Posts Tagged ‘vitamin E’

Is Excessive Vitamin E Intake a Health Concern?

Wednesday, April 24th, 2013

logo1267406_mdA new study published in the Journal of Lipid Research concluded that biological mechanisms exist to routinely eliminate excessive levels of vitamin E in the body that make it almost impossible to take a harmful amount.  An expert from the linus Pauling Institute at Oregon State University says no level of vitamin E in the diet of from any normal us of supplementation should be a concern and another international expert said ” I believe that past studies which have alleged adverse consequences from vitamin E have misinterpreted the data.” Taking too much vitamin  E is not the real concern.” “A much more important issue is that more than 90% or people in the united /States have inadequate levels of vitamin E in their diets.”

In their review of how vitamin E is metabolized the researchers found that two major systems in the liver work to control the level of vitamin E in the body and routinely excrete excessive amounts. Very high levels of vitamin E supplements will double the tissue levels which are not harmful according to the article. The researcher said “Toxic levels of vitamin E in the body simply do not occur. Unlike some other fat soluble vitamins such as Vitamin A and D, it’s not possible for toxic levels of vitamin E to accumulate in the liver and other tissues.”

Vitamin E found in oils, meat and some other fo0ds  is often consumed in inadequate dietary levels and is an antioxidant needed for proper functioning of many organs, nerves, and muscles. and can reduce blood clotting.  Other roles include protecting polyunsaturated fatty acids from oxidizing,  may help protect other essential lipids, and may have value in many degenerative diseases.

(It is of interest that I used high doses of vitamin E as part of my treatment regime for lung cancer 38 years ago to help reduce the toxic effects of therapeutic does of vitamin A and was a concern to me at the time because both were fat soluble vitamins.)

 

Can a High Dietary Antioxidant Intake Cut the Risk of Pancreatic Cancer?

Wednesday, August 1st, 2012

New research published in the journal Gut concluded that increasing the dietary intake of the antioxidant vitamin C, E. and selenium can help reduce the risk of pancreatic cancer by up to two-thirds and if the relationship turns out to be causal one in twelve of these cancers might be prevented.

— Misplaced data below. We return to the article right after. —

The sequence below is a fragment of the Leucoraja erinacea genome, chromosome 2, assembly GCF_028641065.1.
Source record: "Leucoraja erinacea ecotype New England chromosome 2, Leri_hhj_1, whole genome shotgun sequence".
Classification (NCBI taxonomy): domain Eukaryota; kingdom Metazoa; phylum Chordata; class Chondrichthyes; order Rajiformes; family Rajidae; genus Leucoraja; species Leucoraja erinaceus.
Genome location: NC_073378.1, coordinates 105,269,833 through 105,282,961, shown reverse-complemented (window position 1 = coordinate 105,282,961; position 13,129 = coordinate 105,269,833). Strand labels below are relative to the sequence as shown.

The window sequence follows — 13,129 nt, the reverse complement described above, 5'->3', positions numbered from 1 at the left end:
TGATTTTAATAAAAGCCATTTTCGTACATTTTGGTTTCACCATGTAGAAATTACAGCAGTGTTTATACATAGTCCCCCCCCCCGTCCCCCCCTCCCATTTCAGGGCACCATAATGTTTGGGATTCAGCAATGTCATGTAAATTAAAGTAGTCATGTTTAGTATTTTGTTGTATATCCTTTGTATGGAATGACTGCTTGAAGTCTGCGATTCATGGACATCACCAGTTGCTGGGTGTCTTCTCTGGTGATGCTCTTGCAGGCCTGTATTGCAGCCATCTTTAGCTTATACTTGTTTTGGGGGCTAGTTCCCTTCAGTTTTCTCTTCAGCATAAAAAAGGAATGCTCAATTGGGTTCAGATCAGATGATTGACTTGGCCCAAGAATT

Researchers tracked the health of over 23,500 people between age 40 and 74 between 1993 and 1997.  All participants completed a comprehensive food diary over 7 days detailing the type and amount of all food they ate and the methods they used for preparing it. Each entry in the food diary was matched to one of 11,000 food items and the nutrient values calculated using a special computer program.  Within 10 years of entering the study forty-nine people (55% men) developed pancreatic cancer and by 2010 this number increased to 86 (45% men). On average pancreatic participants survived 6 months after diagnosis.

The nutrient intake of those who were diagnosed with pancreatic cancer within 10 years of entering the study were compared with the nutrient intake of almost 4,000 health people. Analysis showed that a weekly intake of selenium in the top 25% of consumption had almost 1/2 the risk of developing pancreatic cancer compared with those whose intake was in the bottom 25%. And those wit a vitamin C, E. and selenium in the top 25% of consumption were 67% less likely to develop pancreatic cancer than those in the bottom 25% of intake.  The researchers say that if this relationship turns out to be causal that would mean preventing more than one in twelve (8%) cases of pancreatic cancer.

Can Vitamin E Reduce Liver Cancer Risk?

Friday, July 27th, 2012

A new study published in the Journal of the National Cancer Institute concluded that high consumption of vitamin E  from diet or supplements may lower the risk of liver cancer. Although we rarely hear about liver cancer, it is the third most common cause of cancer mortality in the world and a large percentage of these occurs in developing countries.

Data was analyzed from 132,737 people in China who were enrolled in the Shanghai Women’s Health Study from 1997 to 2000, or the Shanghai Men’s Health Study from 2002 to 2006.